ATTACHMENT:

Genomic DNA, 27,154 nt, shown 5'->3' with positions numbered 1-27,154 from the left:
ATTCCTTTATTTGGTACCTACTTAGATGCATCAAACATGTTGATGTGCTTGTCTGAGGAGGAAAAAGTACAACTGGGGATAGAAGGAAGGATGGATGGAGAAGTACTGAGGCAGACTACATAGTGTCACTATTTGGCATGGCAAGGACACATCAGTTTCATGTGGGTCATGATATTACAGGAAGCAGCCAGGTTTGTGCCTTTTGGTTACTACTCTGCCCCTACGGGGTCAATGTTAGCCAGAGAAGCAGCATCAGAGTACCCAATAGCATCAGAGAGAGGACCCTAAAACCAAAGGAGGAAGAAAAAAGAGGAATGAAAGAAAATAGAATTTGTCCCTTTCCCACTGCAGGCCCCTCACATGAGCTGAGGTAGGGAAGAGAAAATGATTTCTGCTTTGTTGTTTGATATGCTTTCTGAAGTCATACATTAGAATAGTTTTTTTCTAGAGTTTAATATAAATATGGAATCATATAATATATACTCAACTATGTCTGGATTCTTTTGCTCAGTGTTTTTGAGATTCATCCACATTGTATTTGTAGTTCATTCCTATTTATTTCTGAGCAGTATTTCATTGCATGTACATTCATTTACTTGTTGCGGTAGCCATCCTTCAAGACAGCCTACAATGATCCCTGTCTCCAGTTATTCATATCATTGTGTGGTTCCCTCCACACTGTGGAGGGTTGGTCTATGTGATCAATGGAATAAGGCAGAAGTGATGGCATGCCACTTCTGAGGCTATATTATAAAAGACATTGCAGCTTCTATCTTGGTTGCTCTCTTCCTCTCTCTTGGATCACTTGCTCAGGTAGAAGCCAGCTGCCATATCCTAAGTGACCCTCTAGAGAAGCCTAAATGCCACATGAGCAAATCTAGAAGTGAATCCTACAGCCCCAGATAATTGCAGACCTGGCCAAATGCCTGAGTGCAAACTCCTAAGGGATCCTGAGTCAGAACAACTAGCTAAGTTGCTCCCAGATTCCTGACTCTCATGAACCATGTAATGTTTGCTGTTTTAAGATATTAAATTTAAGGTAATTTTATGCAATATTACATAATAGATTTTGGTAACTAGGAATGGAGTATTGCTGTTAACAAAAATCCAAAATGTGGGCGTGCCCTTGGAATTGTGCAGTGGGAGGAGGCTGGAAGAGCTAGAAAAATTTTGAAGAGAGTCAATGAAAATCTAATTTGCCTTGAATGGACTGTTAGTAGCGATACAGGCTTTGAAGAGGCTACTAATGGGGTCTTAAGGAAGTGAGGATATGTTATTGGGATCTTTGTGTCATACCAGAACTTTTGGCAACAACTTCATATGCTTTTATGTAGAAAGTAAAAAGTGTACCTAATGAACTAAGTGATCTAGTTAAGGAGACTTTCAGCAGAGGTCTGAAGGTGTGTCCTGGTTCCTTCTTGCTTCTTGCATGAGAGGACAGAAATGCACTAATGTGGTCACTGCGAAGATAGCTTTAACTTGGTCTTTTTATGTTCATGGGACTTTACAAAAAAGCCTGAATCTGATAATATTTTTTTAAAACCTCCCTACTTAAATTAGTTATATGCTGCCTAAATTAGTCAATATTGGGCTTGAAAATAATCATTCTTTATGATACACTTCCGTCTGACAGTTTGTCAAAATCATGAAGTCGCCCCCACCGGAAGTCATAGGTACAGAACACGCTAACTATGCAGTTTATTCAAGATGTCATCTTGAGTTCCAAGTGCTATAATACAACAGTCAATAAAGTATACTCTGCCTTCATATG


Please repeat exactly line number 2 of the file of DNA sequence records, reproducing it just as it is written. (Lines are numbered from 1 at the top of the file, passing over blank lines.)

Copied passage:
ATTCCTTTATTTGGTACCTACTTAGATGCATCAAACATGTTGATGTGCTTGTCTGAGGAGGAAAAAGTACAACTGGGGATAGAAGGAAGGATGGATGGAGAAGTACTGAGGCAGACTACATAGTGTCACTATTTGGCATGGCAAGGACACATCAGTTTCATGTGGGTCATGATATTACAGGAAGCAGCCAGGTTTGTGCCTTTTGGTTACTACTCTGCCCCTACGGGGTCAATGTTAGCCAGAGAAGCAGCATCAGAGTACCCAATAGCATCAGAGAGAGGACCCTAAAACCAAAGGAGGAAGAAAAAAGAGGAATGAAAGAAAATAGAATTTGTCCCTTTCCCACTGCAGGCCCCTCACATGAGCTGAGGTAGGGAAGAGAAAATGATTTCTGCTTTGTTGTTTGATATGCTTTCTGAAGTCATACATTAGAATAGTTTTTTTCTAGAGTTTAATATAAATATGGAATCATATAATATATACTCAACTATGTCTGGATTCTTTTGCTCAGTGTTTTTGAGATTCATCCACATTGTATTTGTAGTTCATTCCTATTTATTTCTGAGCAGTATTTCATTGCATGTACATTCATTTACTTGTTGCGGTAGCCATCCTTCAAGACAGCCTACAATGATCCCTGTCTCCAGTTATTCATATCATTGTGTGGTTCCCTCCACACTGTGGAGGGTTGGTCTATGTGATCAATGGAATAAGGCAGAAGTGATGGCATGCCACTTCTGAGGCTATATTATAAAAGACATTGCAGCTTCTATCTTGGTTGCTCTCTTCCTCTCTCTTGGATCACTTGCTCAGGTAGAAGCCAGCTGCCATATCCTAAGTGACCCTCTAGAGAAGCCTAAATGCCACATGAGCAAATCTAGAAGTGAATCCTACAGCCCCAGATAATTGCAGACCTGGCCAAATGCCTGAGTGCAAACTCCTAAGGGATCCTGAGTCAGAACAACTAGCTAAGTTGCTCCCAGATTCCTGACTCTCATGAACCATGTAATGTTTGCTGTTTTAAGATATTAAATTTAAGGTAATTTTATGCAATATTACATAATAGATTTTGGTAACTAGGAATGGAGTATTGCTGTTAACAAAAATCCAAAATGTGGGCGTGCCCTTGGAATTGTGCAGTGGGAGGAGGCTGGAAGAGCTAGAAAAATTTTGAAGAGAGTCAATGAAAATCTAATTTGCCTTGAATGGACTGTTAGTAGCGATACAGGCTTTGAAGAGGCTACTAATGGGGTCTTAAGGAAGTGAGGATATGTTATTGGGATCTTTGTGTCATACCAGAACTTTTGGCAACAACTTCATATGCTTTTATGTAGAAAGTAAAAAGTGTACCTAATGAACTAAGTGATCTAGTTAAGGAGACTTTCAGCAGAGGTCTGAAGGTGTGTCCTGGTTCCTTCTTGCTTCTTGCATGAGAGGACAGAAATGCACTAATGTGGTCACTGCGAAGATAGCTTTAACTTGGTCTTTTTATGTTCATGGGACTTTACAAAAAAGCCTGAATCTGATAATATTTTTTTAAAACCTCCCTACTTAAATTAGTTATATGCTGCCTAAATTAGTCAATATTGGGCTTGAAAATAATCATTCTTTATGATACACTTCCGTCTGACAGTTTGTCAAAATCATGAAGTCGCCCCCACCGGAAGTCATAGGTACAGAACACGCTAACTATGCAGTTTATTCAAGATGTCATCTTGAGTTCCAAGTGCTATAATACAACAGTCAATAAAGTATACTCTGCCTTCATATG